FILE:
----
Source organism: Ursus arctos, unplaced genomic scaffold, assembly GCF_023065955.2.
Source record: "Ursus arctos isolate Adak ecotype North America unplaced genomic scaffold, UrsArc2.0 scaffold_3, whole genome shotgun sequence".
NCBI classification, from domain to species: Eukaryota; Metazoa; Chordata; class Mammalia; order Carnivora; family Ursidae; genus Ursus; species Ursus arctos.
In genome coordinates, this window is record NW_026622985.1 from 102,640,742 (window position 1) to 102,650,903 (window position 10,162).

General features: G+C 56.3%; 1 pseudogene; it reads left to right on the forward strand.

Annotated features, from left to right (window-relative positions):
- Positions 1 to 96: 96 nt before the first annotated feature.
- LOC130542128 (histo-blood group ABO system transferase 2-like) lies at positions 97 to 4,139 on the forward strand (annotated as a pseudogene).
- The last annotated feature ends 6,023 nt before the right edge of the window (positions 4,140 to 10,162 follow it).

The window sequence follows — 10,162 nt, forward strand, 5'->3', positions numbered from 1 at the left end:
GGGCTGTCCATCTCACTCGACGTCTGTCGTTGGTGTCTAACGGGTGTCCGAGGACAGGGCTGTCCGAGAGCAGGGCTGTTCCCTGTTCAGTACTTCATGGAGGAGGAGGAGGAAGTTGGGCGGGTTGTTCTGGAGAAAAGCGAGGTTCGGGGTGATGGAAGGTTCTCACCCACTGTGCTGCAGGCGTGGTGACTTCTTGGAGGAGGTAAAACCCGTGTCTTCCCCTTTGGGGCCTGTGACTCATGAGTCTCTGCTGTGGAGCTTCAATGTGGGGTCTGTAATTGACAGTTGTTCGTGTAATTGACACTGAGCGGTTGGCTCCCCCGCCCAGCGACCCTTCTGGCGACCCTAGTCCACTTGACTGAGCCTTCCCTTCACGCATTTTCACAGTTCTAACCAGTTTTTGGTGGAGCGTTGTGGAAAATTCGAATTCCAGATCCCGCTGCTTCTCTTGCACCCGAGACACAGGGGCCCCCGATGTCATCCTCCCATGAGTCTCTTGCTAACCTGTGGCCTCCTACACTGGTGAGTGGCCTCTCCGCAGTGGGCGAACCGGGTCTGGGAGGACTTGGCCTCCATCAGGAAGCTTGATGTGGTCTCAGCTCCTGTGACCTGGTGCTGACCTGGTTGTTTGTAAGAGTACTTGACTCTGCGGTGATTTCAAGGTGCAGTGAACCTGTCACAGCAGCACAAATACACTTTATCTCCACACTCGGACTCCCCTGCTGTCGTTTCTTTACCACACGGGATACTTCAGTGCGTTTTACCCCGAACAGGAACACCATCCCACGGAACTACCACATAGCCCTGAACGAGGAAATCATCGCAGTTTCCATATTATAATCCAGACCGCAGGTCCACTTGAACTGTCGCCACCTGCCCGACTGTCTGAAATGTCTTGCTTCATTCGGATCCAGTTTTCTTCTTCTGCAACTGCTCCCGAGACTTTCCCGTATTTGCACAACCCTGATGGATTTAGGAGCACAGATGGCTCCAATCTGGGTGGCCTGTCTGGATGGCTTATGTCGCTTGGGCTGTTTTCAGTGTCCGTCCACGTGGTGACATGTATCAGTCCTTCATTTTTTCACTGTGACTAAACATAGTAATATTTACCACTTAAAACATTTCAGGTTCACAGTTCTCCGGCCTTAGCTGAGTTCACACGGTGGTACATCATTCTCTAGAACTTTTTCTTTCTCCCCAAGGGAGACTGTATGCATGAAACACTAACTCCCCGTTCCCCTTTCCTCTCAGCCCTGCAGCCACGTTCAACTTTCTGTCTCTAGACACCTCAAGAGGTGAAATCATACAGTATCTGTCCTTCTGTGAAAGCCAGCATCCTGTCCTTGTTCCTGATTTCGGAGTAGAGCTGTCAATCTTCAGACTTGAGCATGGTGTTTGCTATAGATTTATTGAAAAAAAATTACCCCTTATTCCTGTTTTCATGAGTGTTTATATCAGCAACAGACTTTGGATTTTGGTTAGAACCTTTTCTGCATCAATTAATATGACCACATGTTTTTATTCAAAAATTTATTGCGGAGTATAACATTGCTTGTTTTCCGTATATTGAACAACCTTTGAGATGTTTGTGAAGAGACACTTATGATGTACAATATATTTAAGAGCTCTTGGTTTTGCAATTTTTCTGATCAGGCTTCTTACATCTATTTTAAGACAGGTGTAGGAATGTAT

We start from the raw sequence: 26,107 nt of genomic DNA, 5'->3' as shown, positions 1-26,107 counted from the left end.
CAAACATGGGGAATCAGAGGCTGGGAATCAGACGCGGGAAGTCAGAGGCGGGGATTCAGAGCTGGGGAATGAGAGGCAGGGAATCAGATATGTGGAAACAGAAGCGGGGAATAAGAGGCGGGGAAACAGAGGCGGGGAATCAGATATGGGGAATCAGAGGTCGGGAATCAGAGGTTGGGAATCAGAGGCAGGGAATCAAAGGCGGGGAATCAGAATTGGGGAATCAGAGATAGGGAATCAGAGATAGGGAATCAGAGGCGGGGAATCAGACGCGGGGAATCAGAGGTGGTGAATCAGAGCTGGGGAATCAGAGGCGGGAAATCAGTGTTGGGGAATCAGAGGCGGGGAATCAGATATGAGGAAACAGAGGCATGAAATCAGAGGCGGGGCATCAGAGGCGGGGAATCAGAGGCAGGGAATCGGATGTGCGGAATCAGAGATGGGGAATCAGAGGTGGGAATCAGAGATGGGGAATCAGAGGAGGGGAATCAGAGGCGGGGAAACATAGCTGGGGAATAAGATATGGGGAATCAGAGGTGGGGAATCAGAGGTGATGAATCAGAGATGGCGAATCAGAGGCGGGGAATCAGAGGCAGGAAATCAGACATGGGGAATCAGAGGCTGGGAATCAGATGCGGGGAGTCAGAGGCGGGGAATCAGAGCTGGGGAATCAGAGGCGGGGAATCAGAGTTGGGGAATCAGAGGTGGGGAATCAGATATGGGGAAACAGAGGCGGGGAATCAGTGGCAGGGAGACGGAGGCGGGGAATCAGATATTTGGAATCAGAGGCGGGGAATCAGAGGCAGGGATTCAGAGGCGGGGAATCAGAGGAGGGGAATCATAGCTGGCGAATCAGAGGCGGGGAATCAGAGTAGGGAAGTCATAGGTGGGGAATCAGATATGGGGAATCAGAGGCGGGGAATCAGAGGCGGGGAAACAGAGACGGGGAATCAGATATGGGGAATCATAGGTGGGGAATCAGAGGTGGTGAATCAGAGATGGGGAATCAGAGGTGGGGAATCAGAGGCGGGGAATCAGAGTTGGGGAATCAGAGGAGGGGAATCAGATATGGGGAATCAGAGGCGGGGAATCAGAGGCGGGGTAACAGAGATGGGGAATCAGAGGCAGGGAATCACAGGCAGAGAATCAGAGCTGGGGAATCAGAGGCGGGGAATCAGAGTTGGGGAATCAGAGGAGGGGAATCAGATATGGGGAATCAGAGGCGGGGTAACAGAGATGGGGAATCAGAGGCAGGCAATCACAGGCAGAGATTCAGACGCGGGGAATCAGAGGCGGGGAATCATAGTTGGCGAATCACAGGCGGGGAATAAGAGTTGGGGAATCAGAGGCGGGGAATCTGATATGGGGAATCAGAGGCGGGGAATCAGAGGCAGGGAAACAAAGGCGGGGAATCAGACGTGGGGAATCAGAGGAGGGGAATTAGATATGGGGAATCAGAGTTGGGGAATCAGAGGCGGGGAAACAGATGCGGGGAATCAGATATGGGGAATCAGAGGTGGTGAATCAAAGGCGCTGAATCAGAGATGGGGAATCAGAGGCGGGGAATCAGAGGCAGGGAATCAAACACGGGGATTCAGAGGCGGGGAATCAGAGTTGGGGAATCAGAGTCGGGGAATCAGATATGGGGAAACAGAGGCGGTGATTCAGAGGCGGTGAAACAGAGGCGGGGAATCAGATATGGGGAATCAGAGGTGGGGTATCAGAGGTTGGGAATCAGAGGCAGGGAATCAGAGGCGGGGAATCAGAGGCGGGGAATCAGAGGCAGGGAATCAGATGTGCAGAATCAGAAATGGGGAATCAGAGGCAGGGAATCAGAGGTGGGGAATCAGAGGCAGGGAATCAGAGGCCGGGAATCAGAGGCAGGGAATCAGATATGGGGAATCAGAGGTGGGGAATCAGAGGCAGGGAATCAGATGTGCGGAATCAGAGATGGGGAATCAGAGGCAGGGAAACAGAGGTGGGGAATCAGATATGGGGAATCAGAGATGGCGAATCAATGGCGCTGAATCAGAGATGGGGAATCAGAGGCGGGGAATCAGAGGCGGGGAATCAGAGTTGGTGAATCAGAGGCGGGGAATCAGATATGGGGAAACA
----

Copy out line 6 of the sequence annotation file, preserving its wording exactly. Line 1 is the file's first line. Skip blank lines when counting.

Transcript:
Annotated features, from left to right (window-relative positions):